Minimum Wage War Continues


NEW YORK (MainStreet) — On December 31, New York State will raise the minimum wage from $7.25 an hour to $8.00. This is the first of three increases that will happen over a span of three years capping the minimum wage out at $9.00 in 2015. Once this increase takes effect, New York will become one of at least 20 states (along with the District of Columbia) with a minimum wage higher than the federal rate. This raise in New York is part of a greater national debate. It is a conversation that hinges on what's best for American companies and the fact that the cost of living is on the rise in light of inflation.

According to the Bureau of Labor Statistics in 2012, there were 75.3 million workers in the United States age 16 and over paid at hourly rates, representing 59% of all wage and salary workers. Among those paid by the hour, 1.6 million earned exactly the prevailing federal minimum wage of $7.25 per hour. About 2 million had wages below the federal minimum. Together, these 3.6 million workers with wages at or below the federal minimum made up 4.7% of all hourly paid workers.

Currently, many people who earn the minimum wage are enrolled in government entitlement programs such as welfare, food stamps, and Medicaid. That can be exaggerated in metropolises with a high cost of living.

"HRA administers programs that provide over $30 billion in cash, food stamps and Medicaid benefits for low income New Yorkers," said Carmen Boon from the New York City Human Resources Administration. There are 1,850,432 New Yorkers people enrolled just in Supplemental Nutrition Assistance Program (SNAP).

Programs like SNAP are funded by taxpayers, who are bearing the burden of many of these employees as well as the unemployed. With these figures and facts, raising the minimum wage substantially seems logical. Phillip Wilson, president of the Labor Relations Institute, explained the root of the issue.

"There is the shift of our economy away from manufacturing and into service," he said. "The basic thrust of Big Labor's argument is that every job should at least pay someone enough to get above the poverty line, no matter what that work is valued at by the market. Big Labor's tactic is to try to embarrass and harass employers into raising wages above market rates, and barring that trying to force them to do so through legislation. Creating media and PR events is one of the things unions are very good at. Economics not so much. While this whole effort sounds fair and just, it ignores basic economic realities."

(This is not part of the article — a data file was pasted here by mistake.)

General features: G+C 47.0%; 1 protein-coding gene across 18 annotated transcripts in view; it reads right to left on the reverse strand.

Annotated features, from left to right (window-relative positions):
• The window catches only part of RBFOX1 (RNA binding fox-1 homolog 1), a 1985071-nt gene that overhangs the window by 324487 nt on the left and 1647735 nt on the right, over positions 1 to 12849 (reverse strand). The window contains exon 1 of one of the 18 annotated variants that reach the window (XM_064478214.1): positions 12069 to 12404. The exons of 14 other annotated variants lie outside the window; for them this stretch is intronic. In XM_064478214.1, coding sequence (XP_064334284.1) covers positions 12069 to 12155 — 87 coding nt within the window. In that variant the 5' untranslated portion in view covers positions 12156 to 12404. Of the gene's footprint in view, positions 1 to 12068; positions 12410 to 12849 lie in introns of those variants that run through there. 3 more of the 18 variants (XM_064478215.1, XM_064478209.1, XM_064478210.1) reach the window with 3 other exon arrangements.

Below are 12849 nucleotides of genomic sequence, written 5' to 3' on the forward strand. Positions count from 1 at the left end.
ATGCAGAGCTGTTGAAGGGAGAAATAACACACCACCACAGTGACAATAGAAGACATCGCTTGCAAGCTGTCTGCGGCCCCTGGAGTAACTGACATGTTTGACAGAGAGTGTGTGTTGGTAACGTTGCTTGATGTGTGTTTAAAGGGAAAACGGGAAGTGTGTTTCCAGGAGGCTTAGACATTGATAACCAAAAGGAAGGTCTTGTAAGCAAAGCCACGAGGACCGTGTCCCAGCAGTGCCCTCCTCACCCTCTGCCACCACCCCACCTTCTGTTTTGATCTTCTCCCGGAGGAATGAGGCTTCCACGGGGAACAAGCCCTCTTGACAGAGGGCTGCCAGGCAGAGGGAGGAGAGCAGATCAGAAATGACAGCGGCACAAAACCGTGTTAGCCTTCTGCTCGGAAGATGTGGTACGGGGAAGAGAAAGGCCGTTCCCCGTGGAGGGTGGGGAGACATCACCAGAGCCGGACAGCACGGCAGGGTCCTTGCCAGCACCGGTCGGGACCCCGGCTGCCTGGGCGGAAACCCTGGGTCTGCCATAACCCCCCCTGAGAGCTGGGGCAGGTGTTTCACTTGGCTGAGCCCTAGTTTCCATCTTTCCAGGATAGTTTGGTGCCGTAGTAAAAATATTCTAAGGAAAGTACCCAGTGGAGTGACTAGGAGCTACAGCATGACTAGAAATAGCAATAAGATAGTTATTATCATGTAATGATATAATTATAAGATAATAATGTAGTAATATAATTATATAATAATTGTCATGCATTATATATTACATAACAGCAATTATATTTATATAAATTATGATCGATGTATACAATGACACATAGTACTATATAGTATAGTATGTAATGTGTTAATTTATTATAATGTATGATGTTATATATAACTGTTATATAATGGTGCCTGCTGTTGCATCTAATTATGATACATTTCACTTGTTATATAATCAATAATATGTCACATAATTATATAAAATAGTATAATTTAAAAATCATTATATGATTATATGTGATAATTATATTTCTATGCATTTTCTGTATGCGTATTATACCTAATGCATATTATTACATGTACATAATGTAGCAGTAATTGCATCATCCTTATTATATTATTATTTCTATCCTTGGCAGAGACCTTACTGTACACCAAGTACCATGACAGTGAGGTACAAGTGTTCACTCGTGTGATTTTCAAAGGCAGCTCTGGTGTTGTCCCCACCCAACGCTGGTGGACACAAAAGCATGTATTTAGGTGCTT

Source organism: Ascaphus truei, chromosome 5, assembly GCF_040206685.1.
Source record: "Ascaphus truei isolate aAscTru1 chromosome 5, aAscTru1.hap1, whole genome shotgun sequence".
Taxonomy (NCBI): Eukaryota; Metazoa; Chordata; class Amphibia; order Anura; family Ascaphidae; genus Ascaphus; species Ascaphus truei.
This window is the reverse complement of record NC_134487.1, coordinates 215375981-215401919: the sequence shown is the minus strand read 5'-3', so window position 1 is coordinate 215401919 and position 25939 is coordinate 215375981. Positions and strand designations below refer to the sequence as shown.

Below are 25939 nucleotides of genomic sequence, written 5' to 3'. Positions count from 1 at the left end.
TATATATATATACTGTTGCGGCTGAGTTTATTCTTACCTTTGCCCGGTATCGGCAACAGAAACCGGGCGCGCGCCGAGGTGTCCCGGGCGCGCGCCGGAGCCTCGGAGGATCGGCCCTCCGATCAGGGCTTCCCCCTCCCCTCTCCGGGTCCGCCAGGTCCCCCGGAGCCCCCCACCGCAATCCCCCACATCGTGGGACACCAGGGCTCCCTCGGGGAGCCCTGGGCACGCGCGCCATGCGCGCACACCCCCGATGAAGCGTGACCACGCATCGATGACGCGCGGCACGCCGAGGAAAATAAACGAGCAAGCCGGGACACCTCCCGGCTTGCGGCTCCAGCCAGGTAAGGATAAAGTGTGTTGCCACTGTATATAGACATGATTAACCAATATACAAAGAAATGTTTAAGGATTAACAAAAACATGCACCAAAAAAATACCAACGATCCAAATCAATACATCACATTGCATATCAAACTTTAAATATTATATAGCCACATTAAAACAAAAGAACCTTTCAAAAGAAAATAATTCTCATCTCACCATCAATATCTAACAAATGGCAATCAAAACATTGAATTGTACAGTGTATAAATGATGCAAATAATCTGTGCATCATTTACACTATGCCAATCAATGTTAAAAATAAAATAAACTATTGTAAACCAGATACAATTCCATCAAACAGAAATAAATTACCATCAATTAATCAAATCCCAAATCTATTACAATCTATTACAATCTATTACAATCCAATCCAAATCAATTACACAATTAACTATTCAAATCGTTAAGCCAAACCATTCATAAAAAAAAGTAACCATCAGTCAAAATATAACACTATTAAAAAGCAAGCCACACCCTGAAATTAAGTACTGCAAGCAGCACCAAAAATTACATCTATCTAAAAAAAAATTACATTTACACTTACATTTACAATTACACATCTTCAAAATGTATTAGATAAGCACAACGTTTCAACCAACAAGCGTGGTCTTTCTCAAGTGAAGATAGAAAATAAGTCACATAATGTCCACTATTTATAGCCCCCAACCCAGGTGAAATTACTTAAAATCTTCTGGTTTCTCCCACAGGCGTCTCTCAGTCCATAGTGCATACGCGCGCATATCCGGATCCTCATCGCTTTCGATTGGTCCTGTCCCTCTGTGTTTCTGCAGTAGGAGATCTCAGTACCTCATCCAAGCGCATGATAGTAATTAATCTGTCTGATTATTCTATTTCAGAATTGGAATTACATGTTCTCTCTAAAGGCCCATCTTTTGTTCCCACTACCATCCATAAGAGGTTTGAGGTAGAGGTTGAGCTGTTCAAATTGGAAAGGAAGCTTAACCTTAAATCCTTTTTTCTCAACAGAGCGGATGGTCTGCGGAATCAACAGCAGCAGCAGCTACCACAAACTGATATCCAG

Wilson continued to speak about the economic nuances that inform the wages.

"Making hamburgers or stocking shelves are not very valuable skills," he said. "Forcing businesses to pay for them as if they are has multiple consequences. It is a big cause of outsourcing and technological innovation -- replacing human labor with robots or computers. If you doubled the minimum wage you would see massive shifts toward automated ordering, robotic stocking, self-checkout, etc."

That, in turn, would cause massive unemployment in these entry-level jobs and would dramatically increase poverty, Wilson said. A significant increase in the minimum wage is a huge bill for average taxpayers. It is a bigger bill than we are paying now with entitlement benefits. Wilson thinks that taxes will go up increasingly as more people lose jobs while businesses adapt to a changing marketplace to survive.


Economist and Georgetown professor Harry Holzer concurs with Wilson. When asked if a dramatic hourly wage increase would lead to layoffs and more robotics, he said "the primary concern about raising the minimum wage is that it will reduce employment opportunities, by raising the "price" that firms have to pay for workers."

The research is mixed, with estimates of employment losses generally small and sometimes zero. But some of the local proposals recently for minimum wage increases are so large that effects on employment could be larger.

So what can be done? There are some companies out there offering more benefits to their entry level workers than others.

Starbucks is a great example of that. While Starbucks is a company that may be become more mechanized over the next 10 to 20 years, the employees it has today are given a comprehensive benefits package that makes sense. They offer benefits such as eligibility for merit increases every six months, 401(k)s that match up to 6% of a given salary, tuition reimbursement and health insurance for anyone who works over 20 hours a week covered at 70%.

There are certain companies out there despite the charge to the future who are taking their own initiative toward social responsibility while making profits. The issue of the minimum wage is essentially a Catch-22. The companies involved in this debate who are not socially responsible are leaving their employees dependent on taxpayers while taking gains. However, this cannot be easily corrected, because too much competition exists now for these employees due to innovation and globalization.

--Written by Leigh Held for MainStreet

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